From Robert Oster’s website:
“My great interest in fountain pen inks – and by extension inks
that combine many creative applications – began with the birth
of my love of fountain pens in 1989. The contents and packaging of my Inks are all nature friendly and
the colours a genuine inventory of the Australian palette.“
His bottles are not the most beautiful, but I am happy
they are environmentally friendly bottles, created from recycled chemical waste! His inks are non-toxic. This matters to me;
I started with fountain pens to stop the plastic pen trash.
I have more Robert Oster inks than any other brand.
Why? Because no other brand has the spectacular
mix of pigments within a color, which gives even his simplest inks
such beauty that it is a shame to waste them on writing!
This love affair with ink pigments began with brushing wet ink on paper
(below) and watching the colors move and separate… pure color, floating on paper!
Yes, I CAN watch ink dry! It is beautiful, art-full, and I take no credit for it!
Remember that others review these inks just for writing;
I am also interested in how they are used for ink-painting!
Properties of Robert Oster Jade:
Well behaved, for me this means neither dry nor wet,
and has enough body that it does not feather on the papers I use unless the paper is wet…
For the writers, I use it in my journal and on Post-its with no feathering issues.
Bleed-through is more about the paper than the ink!
Jade has no sheen, though when I tried to produce it by thickly
laying ink on the paper it I found the halo to be nearly black!
I will have to find a way to use that in my art… think the Black Forest in Germany!
*Above, four watercolors from Daniel Smith.*
When the ink is dispersed on paper towel and water added, the electric yellow come through stronger!
When the edge is touched with water it moves easily with no resistance into yellow and rust tones. Looking at watercolor comparisons, the colors range from Sap or Green Apatite to Serpentine or Green Gold and a touch of Phthalo. In watercolors that puts the pigments in the Munsell ranges: P7, PO49, PG36, PY129, PY150, and Py3.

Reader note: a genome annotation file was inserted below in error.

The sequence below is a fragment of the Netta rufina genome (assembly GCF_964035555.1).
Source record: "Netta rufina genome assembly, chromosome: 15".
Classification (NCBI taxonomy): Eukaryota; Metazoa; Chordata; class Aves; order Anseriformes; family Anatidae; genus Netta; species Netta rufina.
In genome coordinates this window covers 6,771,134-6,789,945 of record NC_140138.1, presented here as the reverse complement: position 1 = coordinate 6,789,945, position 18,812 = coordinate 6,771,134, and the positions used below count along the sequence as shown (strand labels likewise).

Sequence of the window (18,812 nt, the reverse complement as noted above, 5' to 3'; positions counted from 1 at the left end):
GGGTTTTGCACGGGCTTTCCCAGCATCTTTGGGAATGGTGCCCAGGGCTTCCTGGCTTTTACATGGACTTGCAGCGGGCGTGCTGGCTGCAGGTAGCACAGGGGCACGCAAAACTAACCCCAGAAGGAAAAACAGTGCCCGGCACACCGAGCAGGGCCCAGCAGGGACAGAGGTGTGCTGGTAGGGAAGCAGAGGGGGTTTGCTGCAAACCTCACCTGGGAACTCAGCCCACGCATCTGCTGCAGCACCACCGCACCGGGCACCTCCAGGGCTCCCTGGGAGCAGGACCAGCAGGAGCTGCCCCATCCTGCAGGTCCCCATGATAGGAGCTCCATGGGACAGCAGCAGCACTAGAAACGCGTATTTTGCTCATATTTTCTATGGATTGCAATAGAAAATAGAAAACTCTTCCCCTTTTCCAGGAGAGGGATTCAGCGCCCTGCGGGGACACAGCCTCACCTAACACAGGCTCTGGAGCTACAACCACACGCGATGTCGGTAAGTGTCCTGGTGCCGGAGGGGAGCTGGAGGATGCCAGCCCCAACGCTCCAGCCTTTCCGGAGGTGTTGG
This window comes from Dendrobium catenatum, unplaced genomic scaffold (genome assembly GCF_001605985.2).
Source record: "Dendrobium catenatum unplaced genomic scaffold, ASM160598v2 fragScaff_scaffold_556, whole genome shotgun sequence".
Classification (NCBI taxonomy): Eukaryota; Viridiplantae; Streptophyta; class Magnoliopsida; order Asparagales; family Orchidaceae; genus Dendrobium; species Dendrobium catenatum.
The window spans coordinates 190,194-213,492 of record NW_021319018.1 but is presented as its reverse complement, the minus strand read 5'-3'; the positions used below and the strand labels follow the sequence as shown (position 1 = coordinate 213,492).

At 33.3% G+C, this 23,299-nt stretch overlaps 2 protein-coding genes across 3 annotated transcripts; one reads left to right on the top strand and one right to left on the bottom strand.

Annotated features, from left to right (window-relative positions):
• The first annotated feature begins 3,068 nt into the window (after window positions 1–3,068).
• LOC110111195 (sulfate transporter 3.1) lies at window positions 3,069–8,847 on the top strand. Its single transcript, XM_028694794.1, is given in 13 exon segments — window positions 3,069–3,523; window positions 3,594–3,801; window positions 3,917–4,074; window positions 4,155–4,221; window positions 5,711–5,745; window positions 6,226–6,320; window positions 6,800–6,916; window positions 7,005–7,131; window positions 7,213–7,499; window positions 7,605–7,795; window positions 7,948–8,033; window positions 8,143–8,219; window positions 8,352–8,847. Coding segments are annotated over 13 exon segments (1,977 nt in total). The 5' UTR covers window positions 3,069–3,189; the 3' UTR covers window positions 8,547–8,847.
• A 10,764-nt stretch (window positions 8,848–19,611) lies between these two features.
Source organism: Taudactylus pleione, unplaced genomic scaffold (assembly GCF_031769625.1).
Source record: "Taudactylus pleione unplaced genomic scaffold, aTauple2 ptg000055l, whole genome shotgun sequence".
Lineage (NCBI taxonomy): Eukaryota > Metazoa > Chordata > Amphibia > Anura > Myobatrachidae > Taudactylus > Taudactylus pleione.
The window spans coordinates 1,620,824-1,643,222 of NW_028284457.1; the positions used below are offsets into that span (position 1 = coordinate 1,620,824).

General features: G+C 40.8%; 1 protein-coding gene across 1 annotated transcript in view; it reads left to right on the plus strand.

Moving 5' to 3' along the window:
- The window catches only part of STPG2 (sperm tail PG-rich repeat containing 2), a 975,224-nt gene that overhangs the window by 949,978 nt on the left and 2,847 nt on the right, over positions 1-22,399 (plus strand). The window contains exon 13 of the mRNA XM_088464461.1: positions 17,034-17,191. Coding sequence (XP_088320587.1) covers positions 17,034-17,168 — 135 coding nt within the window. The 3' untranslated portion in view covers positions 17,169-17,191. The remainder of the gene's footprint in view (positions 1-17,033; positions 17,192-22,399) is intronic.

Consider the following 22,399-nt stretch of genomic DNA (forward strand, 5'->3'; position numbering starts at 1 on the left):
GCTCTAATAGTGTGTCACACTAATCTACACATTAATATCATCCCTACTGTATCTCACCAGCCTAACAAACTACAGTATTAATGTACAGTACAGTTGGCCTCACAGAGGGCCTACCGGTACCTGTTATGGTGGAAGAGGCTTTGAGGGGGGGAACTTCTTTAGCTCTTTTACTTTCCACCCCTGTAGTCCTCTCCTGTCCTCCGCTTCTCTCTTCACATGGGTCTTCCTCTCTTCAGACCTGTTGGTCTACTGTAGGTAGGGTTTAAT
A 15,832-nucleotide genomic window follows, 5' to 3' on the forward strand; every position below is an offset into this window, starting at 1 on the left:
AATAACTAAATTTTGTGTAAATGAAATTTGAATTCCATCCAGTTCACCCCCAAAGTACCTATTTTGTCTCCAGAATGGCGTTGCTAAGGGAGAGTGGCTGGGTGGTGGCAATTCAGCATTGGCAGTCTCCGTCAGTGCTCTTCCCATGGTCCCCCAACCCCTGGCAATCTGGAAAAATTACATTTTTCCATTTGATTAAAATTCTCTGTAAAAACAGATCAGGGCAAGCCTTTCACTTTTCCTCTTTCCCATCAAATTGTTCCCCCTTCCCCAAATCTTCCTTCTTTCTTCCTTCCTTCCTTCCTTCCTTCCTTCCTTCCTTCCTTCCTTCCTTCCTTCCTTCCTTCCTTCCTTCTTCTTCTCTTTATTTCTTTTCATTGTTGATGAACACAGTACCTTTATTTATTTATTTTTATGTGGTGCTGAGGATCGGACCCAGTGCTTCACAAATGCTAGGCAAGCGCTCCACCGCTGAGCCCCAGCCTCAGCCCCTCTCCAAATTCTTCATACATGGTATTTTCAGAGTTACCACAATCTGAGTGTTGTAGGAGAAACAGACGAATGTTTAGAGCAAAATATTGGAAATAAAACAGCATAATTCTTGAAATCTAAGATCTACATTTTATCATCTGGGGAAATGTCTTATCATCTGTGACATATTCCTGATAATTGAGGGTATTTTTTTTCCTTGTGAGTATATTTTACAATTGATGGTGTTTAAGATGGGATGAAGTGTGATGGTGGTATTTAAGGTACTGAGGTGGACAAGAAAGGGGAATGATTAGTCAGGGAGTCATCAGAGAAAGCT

*For more info on the munsell system, go to this page. Knowing the pigments can help you not to duplicate watercolors made of the same pigments.*
RO is experimenting and testing lightfast properties now…
MOST water soluble ink companies do not pay attention to these things
because most artists who use ink are making prints of their work.
I drew Hotei Buddha on my test page with a
Lamy Al-Star 1.1 stub on cold press watercolor paper,
and touched the lines with water using a Pentel Aquash waterbrush.
This was a fifteen minute sketch…
The lines do not stay visible but quickly lose themselves in wet color;
if linework is wanted it has to be added back in after the water moves the ink.
Compare the Hotei above with the one below, which was carefully layered.
See how the beads float into the edges of his robe?
In my journal I tried a second image, as Jade is not a color I’ve used by itself:
On smooth Hahnemühle paper (my Nostalgie journal)
I sketched a second Hotei Buddha.
Penciled lightly with a watercolor pencil.
Sketched the loose lines of Hotei Buddha in Robert Oster Jade ink.
Erased most of the lines.
This time I slowed down when touching the waterbrush to the lines
in order to develop the layers.
I was careful to wet select areas at one time so wet ink did not migrate too far.
I started with the beads and his feet and part of his face first…
Separating these gave me a little bit of control,
but the lines still disappeared in many places.
Next I did the pillow, the rest of his face, soem folds on the robe
and his body and hands, letting those dry.
Finally I placed water on the robe layers.
Letting watery ink dry between layers takes about an hour on a 5×8 sketch.
I like it like this and sometimes stop here,
as I did above in the smaller cold press version.
Finally I come back and selectively add lines again.
I am not trying to go over the lines I did the first time
(that tends to come off stilted not flowing or spontaneous)
but just find my new way with the folds and details of his body.
If you want to know why I am doing this series, read yesterday’s post.
I will also do some videos to accompany the sketches.
Disclosure, this ink was a gift… what an amazing gift!
It was not given to me to review, however, just a gift.
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“Memory is more indelible than ink.”
Anita Loos, Gentlemen Prefer Blondes.
“I think not….”
Me… why I journal!
©D. Katie Powell.
My images/blog posts may be reposted; please link back to dkatiepowellart.
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I teach architectural sketching,
art journaling (art+writing), creativity, watercolors.
That annoying loud-mouth editor/critic in your head? GONE! How great would that be?
Nice work. Those Bhudda’s are charming. I don’t own any green fountain pen inks (and just one green drawing ink) because I don’t tend to be much drawn towards my green watercolours. Greens and oranges are probably my least used pans. I do, however, like the qualities of that RO ink that you’ve showcased.
I have a few gorgeous greens I’ll be showing in the first couple months. RO is such great ink!
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